It’s becoming increasingly clear that human, animal and environmental health are all interconnected. Restoration and regeneration of nature is an investment in public health. And the Government’s admirable health-first approach to the Covid-19 crisis must extend into the economic rebuild and beyond.

To prevent new pandemics from knocking us sideways, a huge effort is needed to stop the destruction of nature and embark on large-scale restoration. Right now, New Zealand is going in the wrong direction. Our climate emissions are still going up, instead of down. Many of our native plants and wildlife are continuing to decline with around 4,000 species threatened or at risk of extinction. And we’re contributing to the destruction of some of the last intact wildlife hotspots, for example by importing palm kernel expeller (PKE) – grown in burned down Indonesian rainforests – to feed dairy cows.

Despite the Prime Minister pledging to make climate change her generation’s ‘nuclear free’ moment, we’ve seen few policies to address the climate crisis and none that have meaningfully made a dent in New Zealand’s emissions.

The Covid recovery is our opportunity to Build Back Better

There has never been a greater need to transition our economy and society so that they work in harmony with nature. And there has never been a greater opportunity, either. To keep people in work and all our heads above water in the wake of Covid-19, the Reserve Bank has created $100bn through quantitative easing. This money will be used, amongst other things, to buy Government bonds at very low interest rates. These tens of billions of dollars will effectively be free money that the Government will never have to pay back. We have the means to realise a new vision for Aotearoa New Zealand. There is no absence of ideas for how to do it.

Building back better means replacing our current industrial agriculture system with regenerative farming methods – where we farm in harmony with nature and don’t use synthetic nitrogen fertiliser. Industrial dairying is our biggest source of pollution in New Zealand. But farming could be our best solution to this crisis, with regenerative practices that restore soil health, bring back wildlife, soak up carbon from the atmosphere and clean up waterways.

Regenerative farming in tune with nature is one way that we can protect nature and ward off pandemics like Covid

We need to replace fossil fuels like oil, gas and coal with locally-produced and owned renewable energy. We can power our homes, transport and businesses using the sunlight that shines on our roofs and the wind that blows through our countryside, instead of importing oil or mining coal and gas from the land and the sea. 

We must replace unnecessary single-use products like plastic drink bottles with reusable and refillable options, creating hundreds of new jobs in the process. And we need to invest in the large-scale restoration of nature, from replanting native forests to revitalising wetlands to restoring mussel and shellfish beds in harbours.

There are so many inspiring, visionary ideas that we can get underway right now as part of the Covid-19 rebuild. And we need to, if we’re going to protect our health in the long-term. But, once again, there’s more to the story.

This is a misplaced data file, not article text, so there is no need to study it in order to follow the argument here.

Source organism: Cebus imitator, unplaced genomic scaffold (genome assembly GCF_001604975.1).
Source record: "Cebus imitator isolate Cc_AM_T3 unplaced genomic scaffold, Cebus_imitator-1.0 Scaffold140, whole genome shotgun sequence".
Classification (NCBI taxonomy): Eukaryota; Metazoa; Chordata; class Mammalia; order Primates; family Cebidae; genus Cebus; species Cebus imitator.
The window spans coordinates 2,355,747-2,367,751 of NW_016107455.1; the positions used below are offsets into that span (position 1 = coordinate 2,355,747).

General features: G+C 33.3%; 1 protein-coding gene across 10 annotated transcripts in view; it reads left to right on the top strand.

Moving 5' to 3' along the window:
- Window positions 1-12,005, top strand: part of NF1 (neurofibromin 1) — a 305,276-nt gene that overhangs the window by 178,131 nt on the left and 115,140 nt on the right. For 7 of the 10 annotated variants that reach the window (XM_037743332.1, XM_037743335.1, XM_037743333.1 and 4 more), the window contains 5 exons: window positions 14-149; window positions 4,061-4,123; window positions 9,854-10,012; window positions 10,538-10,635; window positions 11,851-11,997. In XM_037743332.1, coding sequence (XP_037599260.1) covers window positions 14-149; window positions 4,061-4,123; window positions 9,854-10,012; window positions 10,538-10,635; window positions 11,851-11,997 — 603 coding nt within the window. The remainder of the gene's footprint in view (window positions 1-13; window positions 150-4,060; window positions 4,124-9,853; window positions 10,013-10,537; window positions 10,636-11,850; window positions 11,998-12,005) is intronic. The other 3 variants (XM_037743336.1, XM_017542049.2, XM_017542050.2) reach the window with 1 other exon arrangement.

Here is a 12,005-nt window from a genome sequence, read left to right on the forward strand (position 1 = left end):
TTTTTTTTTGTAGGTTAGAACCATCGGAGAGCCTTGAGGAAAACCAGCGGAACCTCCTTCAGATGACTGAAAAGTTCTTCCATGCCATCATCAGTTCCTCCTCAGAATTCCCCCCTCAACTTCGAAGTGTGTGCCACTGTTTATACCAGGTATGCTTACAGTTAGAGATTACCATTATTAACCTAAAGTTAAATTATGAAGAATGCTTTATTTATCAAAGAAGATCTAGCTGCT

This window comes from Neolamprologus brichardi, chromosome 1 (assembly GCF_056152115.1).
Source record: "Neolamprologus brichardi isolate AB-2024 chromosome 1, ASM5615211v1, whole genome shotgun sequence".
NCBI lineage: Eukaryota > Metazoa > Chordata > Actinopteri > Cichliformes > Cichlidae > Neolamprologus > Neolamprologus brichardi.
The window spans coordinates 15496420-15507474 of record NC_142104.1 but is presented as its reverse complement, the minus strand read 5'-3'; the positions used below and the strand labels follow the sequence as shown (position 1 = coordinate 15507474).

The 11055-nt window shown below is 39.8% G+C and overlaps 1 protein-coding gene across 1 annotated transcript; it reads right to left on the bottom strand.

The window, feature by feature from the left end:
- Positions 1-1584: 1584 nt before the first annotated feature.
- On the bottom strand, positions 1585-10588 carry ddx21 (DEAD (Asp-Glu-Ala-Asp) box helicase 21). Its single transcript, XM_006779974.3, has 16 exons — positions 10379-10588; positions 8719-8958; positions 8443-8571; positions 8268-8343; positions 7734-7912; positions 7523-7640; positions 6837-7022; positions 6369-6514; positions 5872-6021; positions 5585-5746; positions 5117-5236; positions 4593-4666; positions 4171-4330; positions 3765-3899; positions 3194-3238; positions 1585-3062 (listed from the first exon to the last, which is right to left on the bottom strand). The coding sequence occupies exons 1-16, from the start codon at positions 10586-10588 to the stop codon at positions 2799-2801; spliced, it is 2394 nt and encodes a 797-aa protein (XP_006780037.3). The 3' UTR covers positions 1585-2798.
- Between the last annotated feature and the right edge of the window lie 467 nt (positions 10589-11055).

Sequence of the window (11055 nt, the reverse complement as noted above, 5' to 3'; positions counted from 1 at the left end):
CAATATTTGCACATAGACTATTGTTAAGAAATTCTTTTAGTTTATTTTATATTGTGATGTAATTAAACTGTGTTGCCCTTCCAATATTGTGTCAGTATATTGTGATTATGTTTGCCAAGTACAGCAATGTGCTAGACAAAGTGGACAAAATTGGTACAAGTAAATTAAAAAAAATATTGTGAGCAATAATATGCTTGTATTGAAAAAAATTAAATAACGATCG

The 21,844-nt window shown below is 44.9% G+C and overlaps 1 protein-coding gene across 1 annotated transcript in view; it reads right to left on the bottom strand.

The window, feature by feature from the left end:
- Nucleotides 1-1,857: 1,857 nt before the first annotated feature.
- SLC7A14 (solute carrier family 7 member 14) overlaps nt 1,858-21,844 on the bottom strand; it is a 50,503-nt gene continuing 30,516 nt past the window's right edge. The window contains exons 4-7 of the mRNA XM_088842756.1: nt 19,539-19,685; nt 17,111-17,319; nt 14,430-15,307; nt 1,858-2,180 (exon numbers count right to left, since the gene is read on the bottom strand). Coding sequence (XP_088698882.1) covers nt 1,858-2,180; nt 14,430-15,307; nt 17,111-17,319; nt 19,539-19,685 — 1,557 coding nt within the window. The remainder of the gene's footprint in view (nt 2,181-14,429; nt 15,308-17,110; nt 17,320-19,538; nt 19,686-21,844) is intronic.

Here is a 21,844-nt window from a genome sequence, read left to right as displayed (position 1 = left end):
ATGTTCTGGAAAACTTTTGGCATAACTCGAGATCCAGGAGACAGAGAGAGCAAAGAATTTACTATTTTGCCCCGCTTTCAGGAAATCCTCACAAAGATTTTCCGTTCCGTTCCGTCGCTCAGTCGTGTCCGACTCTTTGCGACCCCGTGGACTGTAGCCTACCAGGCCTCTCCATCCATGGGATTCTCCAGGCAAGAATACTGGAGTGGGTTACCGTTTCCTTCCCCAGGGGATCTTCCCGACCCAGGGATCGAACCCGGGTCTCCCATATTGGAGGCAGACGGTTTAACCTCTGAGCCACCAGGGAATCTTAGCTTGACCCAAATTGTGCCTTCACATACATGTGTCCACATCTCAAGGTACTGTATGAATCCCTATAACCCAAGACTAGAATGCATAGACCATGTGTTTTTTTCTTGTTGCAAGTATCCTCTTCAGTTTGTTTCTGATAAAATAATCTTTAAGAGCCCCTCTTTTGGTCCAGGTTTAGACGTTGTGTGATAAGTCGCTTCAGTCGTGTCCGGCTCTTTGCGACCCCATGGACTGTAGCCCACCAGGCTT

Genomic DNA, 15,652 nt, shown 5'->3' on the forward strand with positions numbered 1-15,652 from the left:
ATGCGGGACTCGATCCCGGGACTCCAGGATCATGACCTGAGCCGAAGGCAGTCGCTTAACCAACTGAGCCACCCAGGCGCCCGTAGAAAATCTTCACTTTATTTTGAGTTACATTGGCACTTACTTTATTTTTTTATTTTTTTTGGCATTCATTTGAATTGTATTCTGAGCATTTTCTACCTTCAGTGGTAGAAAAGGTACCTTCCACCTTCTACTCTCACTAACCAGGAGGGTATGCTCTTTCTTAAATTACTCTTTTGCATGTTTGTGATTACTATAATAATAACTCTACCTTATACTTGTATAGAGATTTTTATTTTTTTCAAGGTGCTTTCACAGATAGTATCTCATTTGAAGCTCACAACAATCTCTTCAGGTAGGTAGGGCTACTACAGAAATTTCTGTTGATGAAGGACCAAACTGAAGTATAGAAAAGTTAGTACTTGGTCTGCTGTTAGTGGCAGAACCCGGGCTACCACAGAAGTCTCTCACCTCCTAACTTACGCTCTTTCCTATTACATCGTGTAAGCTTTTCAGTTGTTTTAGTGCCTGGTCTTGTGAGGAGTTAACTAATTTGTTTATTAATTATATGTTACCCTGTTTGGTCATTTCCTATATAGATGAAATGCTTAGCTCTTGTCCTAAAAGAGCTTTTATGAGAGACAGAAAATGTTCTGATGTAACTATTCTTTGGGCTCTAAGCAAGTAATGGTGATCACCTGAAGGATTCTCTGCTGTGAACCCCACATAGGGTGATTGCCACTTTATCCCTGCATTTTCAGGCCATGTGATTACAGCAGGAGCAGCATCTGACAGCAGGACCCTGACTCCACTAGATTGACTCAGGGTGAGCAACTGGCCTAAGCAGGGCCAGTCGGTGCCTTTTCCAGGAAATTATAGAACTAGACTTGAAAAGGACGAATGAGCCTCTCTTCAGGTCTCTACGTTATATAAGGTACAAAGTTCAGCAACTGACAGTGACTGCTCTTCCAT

A just Covid recovery for people and democracy

The fact that human health and ecosystem health are connected might be news to our Western political institutions. But it is core to many indigenous worldviews. And it is just another reminder that the Government needs to get serious about honouring Te Tiriti o Waitangi and tino rangatiratanga. A roadmap already exists in the form of the recently-released Matike Mai report.

We also need to shore up some of the core pillars of our democracy that have been eroded. We need to break the influence of big corporations over the Government. We’ve seen the industrial agriculture companies lobby effectively to prevent politicians from regulating the most polluting industry in our country. We’ve seen commercial fishing companies line the pockets of politicians in exchange for a free pass to plunder the ocean, leaving less and less fish and seafood for New Zealand families to collect. We’ve seen the forums where our politicians should be listening to us, like the Select Committee process, undermined by politics. Our politicians are responsible to us as their citizens and – alongside our economic rebuild – we need to rebuild the institutions of democracy.

A health-first rebuild also means building back in ways that are inclusive. We need to design our cities with the disabled, elderly and children in mind. Making streets safe to walk, use a wheelchair, push a pram or use a walking stick – with separated lanes for people to ride bikes and scooters – should be at the heart of urban design and transport planning. Our cities and regions should be connected by electric, public transport that’s accessible and affordable to all.

And finally, the rebuild needs to create jobs for those most in need. We recently learned that as many as 10,000 out of the 11,000 people who lost their jobs due to Covid-19 were women. We know that, in Aotearoa New Zealand, recessions hit Māori and Pacific communities the hardest. Our Government must prioritise projects that put women, and particularly women of colour, in good and stable employment. We need to get more creative than pumping billions of dollars into familiar projects like roads and construction.

There is no shortage of good ideas, there has never been a greater public mandate and there has never been more money on the table. In short, there has never been a greater opportunity in my lifetime to transition our economy and society so that we live within the limits of our natural systems. If our Government extends the logic of their health-first approach to Covid-19, they will see that protecting nature is a significant investment in public health.